Today, we continue our Project Milwaukee Series: What’s On Our Plate? We’re exploring the impact the food industry has on the local economy. As we reported yesterday, more than 14,000 people in the greater Milwaukee area work for food and beverage manufacturers. But the number grows by thousands, when you include the workforce involved in building machinery for the food industry and moving its products, as well as making them more appealing. WUWM’s LaToya Dennis visited a few local employers that enhance Wisconsin’s food industry. When most people go to the grocery store, they probably don’t give much thought to all the work that goes into making the items on the shelves. I mean really, when was the last time you thought about what went into making your strawberry yogurt the perfect color? Well that’s what Dina Dicks does every day. She works for CHR Hanson in West Allis. The company makes coloring and other food additives. Dina and I met in one of the company lab.
“You take different coloring components and you know determine what ratio of those components you need to match the final shade and then combine those two into a system,” Dicks says.
Dina is mixing a yogurt color for a company in Canada. The pigment reminds me of a radish, and that’s probably because she’s using one, according to David Carpenter.
“In this case, this is a natural color. And so Dina is probably using I would say a carrot or a radish or some sort of a natural coloring compound that comes from a vegetable usually or a fruit,” Carpenter says.
Carpenter is president of the operation here, the North American headquarters of CHR Hanson. It employs upwards of 200 people, including at another plant in New Berlin. The company is based in Denmark, but according to Carpenter, opened its branch here in 1929 because it specialized in adding value to dairy products and Wisconsin had plenty. Many of the lab employees here have degrees in food science and chemistry, and that’s enabled the company to continue evolving.
“We manufacture Lactic Acid bacteria, which is used in the basic fermentation process in the manufacturing of cheese, yogurt, sour cream, buttermilk, fermented sausages and other fermented food products,” Carpenter says.
Now if you’ve never heard of CHR Hanson, you’re not alone. Carpenter says it’s set up that way.
“We’re behind the scenes; you’ll never see our name mentioned on retail products. But if you purchase a yogurt, there’s a good chance that the cultures in that are from CHR Hanson,” Carpenter says.
Not only is metro Milwaukee home to a global food science company like CHR Hanson, but some of its biggest competitors, Danisco and Sensient, are located in Wisconsin as well. Another food-related industry that quietly goes about its business is machine-making.
“We make the equipment that you would use to turn oil into margarine and we make the machinery that you would use to turn cream into butter.”
Glenn Ivarson owns and runs Ivarson Inc. His dad started the business nearly five decades ago. It also manufactures the machines that make packaging equipment. Ivarson’s office on Milwaukee’s far north side is filled with packages made for brands such as Land O Lakes Butter and Philadelphia Cream Cheese. According to Ivarson, the majority of his 50 employees are skilled laborers, and the machinery they make is sold to companies across the world.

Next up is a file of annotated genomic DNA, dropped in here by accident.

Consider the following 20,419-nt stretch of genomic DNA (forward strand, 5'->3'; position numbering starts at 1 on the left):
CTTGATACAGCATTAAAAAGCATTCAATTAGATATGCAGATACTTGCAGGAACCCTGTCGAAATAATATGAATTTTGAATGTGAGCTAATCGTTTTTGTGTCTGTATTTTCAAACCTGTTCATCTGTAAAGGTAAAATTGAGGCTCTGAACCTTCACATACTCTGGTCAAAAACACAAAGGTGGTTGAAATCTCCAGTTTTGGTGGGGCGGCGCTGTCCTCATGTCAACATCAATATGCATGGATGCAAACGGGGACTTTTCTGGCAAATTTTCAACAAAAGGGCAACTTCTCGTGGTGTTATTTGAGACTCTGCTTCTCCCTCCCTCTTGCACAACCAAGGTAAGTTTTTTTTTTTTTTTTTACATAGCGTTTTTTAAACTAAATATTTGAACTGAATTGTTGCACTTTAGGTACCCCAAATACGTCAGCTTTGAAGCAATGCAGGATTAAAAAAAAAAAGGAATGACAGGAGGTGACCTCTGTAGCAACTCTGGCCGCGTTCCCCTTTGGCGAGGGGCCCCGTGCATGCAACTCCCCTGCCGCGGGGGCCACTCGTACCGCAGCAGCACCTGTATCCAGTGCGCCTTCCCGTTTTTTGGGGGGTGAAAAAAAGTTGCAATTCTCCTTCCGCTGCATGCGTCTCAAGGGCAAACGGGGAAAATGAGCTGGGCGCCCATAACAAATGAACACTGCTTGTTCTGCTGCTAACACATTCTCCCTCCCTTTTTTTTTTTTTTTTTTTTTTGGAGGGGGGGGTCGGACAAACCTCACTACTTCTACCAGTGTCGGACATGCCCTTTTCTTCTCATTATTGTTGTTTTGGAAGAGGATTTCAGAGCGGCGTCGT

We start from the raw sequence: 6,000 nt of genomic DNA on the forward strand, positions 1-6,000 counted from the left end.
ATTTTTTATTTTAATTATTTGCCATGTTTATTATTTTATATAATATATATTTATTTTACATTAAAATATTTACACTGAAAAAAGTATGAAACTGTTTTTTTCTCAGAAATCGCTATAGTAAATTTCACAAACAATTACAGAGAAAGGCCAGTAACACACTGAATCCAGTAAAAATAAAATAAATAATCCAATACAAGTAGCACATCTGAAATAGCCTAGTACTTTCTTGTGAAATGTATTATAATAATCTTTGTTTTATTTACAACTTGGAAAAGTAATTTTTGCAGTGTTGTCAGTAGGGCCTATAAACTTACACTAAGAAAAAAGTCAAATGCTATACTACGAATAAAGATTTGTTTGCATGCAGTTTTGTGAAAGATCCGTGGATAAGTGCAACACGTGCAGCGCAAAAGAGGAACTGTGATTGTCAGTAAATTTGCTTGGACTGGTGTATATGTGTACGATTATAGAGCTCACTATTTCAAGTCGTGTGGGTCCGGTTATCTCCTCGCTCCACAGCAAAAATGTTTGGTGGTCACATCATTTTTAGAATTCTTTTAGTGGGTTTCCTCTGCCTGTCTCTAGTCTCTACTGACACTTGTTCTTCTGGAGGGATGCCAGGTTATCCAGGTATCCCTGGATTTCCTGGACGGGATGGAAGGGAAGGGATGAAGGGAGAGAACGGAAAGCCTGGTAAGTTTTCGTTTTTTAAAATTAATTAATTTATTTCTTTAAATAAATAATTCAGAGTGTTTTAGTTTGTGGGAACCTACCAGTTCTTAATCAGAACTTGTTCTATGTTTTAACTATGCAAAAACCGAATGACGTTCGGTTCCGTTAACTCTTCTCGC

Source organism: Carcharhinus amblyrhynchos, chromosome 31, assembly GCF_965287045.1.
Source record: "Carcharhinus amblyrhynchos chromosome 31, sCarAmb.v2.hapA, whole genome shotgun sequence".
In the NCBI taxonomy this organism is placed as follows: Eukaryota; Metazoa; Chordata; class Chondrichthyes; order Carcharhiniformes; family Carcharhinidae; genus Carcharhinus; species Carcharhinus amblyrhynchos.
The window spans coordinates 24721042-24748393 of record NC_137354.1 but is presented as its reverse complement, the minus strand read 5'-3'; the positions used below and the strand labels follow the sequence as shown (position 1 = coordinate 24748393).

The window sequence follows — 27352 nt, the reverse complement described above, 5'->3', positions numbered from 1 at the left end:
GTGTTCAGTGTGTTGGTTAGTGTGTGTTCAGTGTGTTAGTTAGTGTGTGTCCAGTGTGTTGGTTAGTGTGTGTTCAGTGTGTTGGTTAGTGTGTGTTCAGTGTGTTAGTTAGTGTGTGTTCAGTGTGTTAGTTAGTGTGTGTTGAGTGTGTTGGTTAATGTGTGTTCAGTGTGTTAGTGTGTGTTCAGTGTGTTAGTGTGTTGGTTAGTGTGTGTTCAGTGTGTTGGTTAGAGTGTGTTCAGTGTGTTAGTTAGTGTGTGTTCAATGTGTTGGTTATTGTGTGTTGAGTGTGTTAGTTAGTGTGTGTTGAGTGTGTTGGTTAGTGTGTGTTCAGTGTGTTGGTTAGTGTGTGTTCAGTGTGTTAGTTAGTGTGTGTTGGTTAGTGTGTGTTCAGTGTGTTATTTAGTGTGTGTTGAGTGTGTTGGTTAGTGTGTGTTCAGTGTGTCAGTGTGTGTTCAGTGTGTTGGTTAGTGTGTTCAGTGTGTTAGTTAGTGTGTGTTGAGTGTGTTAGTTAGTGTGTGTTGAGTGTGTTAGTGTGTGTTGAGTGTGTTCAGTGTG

“We’ve got equipment in Australia, New Zealand, Japan in Europe. The majority of what we do, probably 90 percent is in Canada, United States, Mexico and Central and South America,” Ivarson says.
Walking through the factory, its clear Ivarson supports other local manufacturers.
“This panel, like most of the other equipment that we build, it’s all Allen Bradley,” Ivarson says.
Ivarson estimates his company’s sales at about $15 million worth of equipment annually. He says after paying taxes and investing in research and development, there’s not enough money left for him to get rich. Still, he believes the food industry, especially dairy, is a great business to be in.
“I’m in an industry dealing with food. People always need to eat,” Ivarson says.
Ivarson, like many other companies in the food industry, hire trucking companies to move their goods, but the Port of Milwaukee also plays a major transportation role. For instance, it handles a lot of grain. Port Director Eric Reinelt says the majority comes in by truck from local co ops and farmers within a 90 mile radius. Workers load the product into a grain elevator until a purchase order comes through; then they transfer the grain onto a ship, usually headed overseas. But Reinelt says other modes of food transportation also converge at the port.
“if we can do it by river barge down the Mississippi we’ll do that, by lake barge. If we can do truck and rail transfer kind of business, what’s called a transload facility business, we’ll do that. We’re really a transportation hub and a distribution hub, and whether it goes by water, truck or rail is of little consequence to us,” Reinelt says.
Reinelt says the Port also receives shipments of raw materials, such as steel, that local companies use to make agricultural machinery. While he can’t give an exact number, he says the food economy supports a lot of the 300 jobs at the Port of Milwaukee. There’s no overall tally of the number of people in southeastern Wisconsin whose jobs are tied indirectly to the food industry. But there are hundreds of companies here that enhance the food economy and the quality of food we consume.